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ABC News gave up any illusion that they were going to objectively cover the Parkland school shooting on Sunday when fill-in host Martha Raddatz relinquished control of This Week to radical anti-gun activists. Between students claiming the GOP had blood on their hands and claims the NRA was sponsoring the shootings, and letting a Democratic Congressman control the debate and grill a Republican, it was clear ABC stood against gun rights.


The liberal media flocked to a gun control rally that was held in Fort Lauderdale, Florida Saturday in the wake of the Parkland school shooting. They were eager to spread the group’s message and during their Sunday morning shows, ABC’s Good Morning America and NBC’s Sunday Today hyped the new wave of “student activism” and claimed they had the “momentum here.”


John Sexton at Hot Air pinpointed an obnoxious Washington Post article on President Trump visiting the victims of the Parkland school shooting. Post reporter Josh Dawsey openly editorialized that Trump doesn't care about victims as much as he wants to praise cops and first responders, and suggested that maybe Trump didn't meet with victims (despite Trump posting hospital pictures on Twitter).


On Thursday, Minneapolis station WCCO reported on guns and crime in Minnesota. Anchor Frank Vascarello's introduction: "More people are carrying guns than ever before, but the crime rate remains low." Imagine that.


For anyone wondering how former MSNBC host Ed Schultz has been occupying his time since the far-left host was booted from MSNBC a couple of years ago, the answer to that question would seem to be that he's going even further off the rails if his current show from this past week is an indication. Schultz -- who currently hosts the Russia Today network's The News with Ed Schultz -- actually gave an unchallenged forum to an anti-Israel activist -- Miko Peled -- who not only called the Israeli government a "racist" regime that is engaging "genocide" against Arabs, but the guest even called for the U.S. to take military action against the Jewish state by sending the Sixth Fleet to the Gaza Strip and forcing Israel to end its blockade.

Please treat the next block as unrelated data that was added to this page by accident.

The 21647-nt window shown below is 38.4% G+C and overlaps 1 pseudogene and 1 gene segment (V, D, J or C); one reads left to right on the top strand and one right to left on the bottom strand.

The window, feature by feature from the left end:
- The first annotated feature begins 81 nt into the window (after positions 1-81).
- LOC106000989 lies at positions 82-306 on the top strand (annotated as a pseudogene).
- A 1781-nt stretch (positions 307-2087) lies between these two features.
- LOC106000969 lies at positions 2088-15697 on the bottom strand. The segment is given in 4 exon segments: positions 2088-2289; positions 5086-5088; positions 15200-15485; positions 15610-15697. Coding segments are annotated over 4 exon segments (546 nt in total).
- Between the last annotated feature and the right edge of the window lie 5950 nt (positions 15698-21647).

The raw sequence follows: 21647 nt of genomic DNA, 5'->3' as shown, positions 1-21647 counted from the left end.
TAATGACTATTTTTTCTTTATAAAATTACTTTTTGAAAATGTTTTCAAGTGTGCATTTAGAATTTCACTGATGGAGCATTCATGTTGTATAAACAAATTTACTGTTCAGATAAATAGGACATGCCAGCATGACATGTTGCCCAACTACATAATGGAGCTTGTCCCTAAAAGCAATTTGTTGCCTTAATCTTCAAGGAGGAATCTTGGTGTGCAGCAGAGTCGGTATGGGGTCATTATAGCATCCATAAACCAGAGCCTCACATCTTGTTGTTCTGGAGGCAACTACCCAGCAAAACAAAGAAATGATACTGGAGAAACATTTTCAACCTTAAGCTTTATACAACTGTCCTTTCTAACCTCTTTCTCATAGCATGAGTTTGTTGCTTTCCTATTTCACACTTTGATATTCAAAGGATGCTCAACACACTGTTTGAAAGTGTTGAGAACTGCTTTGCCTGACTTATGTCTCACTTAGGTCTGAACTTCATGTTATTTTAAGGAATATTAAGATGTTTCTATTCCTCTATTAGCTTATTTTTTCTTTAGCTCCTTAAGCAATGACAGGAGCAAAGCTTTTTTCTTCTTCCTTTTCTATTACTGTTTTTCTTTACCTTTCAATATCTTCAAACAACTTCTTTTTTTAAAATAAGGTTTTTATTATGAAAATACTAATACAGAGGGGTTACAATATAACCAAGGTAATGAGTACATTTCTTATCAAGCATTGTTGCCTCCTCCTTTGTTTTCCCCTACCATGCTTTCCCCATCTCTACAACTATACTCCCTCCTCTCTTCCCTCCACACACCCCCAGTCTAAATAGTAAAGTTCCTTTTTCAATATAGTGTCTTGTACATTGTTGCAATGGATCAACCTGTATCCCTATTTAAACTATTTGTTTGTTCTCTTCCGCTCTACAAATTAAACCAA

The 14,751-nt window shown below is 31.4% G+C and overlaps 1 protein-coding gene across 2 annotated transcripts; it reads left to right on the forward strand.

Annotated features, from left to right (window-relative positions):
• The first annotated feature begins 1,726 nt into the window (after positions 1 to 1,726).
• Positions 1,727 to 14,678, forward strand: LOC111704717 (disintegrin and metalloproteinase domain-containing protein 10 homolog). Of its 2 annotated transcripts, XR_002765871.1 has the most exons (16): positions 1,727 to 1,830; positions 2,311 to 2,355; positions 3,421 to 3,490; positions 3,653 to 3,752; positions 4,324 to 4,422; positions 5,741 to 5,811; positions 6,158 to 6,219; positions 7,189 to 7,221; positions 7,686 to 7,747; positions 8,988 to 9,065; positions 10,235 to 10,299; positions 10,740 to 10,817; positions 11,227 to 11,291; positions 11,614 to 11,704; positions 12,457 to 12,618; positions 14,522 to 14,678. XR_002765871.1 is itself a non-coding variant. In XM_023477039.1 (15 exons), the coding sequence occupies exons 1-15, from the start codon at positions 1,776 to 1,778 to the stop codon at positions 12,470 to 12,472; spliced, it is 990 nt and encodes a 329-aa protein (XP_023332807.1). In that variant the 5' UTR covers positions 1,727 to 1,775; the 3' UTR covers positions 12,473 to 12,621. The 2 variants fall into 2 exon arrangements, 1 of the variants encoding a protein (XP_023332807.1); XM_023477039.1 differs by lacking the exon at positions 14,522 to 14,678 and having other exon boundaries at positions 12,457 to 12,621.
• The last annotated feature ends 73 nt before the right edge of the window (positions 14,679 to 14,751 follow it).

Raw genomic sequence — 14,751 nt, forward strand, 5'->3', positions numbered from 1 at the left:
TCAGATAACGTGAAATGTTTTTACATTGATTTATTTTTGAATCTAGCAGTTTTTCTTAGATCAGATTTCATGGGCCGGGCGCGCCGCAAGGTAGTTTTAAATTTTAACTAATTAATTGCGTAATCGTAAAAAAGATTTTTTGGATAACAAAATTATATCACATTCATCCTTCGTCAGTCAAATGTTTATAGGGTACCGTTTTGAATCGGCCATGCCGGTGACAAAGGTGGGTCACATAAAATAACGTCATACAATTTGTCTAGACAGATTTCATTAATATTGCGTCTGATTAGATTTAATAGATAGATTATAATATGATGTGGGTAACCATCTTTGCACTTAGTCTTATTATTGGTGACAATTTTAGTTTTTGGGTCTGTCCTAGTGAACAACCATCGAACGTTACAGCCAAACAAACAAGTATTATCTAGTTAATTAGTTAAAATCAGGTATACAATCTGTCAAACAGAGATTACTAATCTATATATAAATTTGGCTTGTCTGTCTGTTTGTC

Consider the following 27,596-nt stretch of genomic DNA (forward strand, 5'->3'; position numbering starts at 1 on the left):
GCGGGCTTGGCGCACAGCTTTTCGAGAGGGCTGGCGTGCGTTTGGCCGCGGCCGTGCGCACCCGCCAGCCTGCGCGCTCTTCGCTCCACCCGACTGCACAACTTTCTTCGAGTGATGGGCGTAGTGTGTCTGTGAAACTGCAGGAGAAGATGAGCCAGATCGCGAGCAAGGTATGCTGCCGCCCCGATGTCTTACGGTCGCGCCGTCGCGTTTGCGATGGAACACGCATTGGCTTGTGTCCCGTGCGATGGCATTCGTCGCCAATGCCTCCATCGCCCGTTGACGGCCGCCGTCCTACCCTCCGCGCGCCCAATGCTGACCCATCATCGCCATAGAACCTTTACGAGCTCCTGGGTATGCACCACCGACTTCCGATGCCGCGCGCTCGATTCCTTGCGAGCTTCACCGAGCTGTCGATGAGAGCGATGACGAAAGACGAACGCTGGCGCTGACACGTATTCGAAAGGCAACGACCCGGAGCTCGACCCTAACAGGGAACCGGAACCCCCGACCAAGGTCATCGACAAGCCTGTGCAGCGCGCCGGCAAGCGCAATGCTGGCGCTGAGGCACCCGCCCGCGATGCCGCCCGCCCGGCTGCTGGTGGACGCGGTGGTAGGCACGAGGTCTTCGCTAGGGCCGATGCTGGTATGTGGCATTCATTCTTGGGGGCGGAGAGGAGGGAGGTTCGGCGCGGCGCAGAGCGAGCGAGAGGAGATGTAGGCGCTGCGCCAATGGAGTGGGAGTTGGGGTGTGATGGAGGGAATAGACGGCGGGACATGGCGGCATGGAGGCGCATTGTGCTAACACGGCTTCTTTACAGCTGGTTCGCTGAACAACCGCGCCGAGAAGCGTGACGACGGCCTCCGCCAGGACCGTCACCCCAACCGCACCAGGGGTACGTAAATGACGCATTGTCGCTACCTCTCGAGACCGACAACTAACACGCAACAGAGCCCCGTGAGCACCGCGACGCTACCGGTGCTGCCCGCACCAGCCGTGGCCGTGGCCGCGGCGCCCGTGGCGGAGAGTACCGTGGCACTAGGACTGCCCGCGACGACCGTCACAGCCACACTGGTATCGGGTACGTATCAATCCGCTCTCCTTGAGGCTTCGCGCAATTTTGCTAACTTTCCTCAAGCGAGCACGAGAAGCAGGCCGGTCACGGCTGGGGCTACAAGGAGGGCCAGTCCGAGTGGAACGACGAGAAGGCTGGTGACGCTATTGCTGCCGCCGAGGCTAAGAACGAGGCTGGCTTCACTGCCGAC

Kelly Lawler at USA Today previewed a new Netflix standup comedy special by Chris Rock called Tamborine, [sic] in which he openly discusses his "very public 2014 divorce from his wife of 18 years." But first, the special offered a "joke" about how the police need to "occasionally shoot a white kid" after they looked at their "dead [N-word] calendar." As if the police have a scheduled plan to murder blacks?  


In the wake of the Friday indictments of Russians by special counsel Robert Mueller, several media outlets have found a highly disingenuous way to continue attacking President Donald Trump as claiming collusion between Russia and the Trump campaign is a "hoax" or "fake news." Deputy Attorney General Rod Rosensteini explicitly stated they presented no evidence of collusion in the indictment, but somehow, he made Trump's "hoax claim harder to sell." 


The legion of the perpetually aggrieved "white supremacy"-obsessed jumped on a Monday remark by Trump administration Attorney General Jeff Sessions to concoct a bogus "racial dogwhistle" when he used the term "Anglo-American heritage of law enforcement" in a speech to the National Sheriffs' Association. Five days in, many of them still haven't acknowledged that former President Barack Obama and others in his administration have used the term without generating controversy.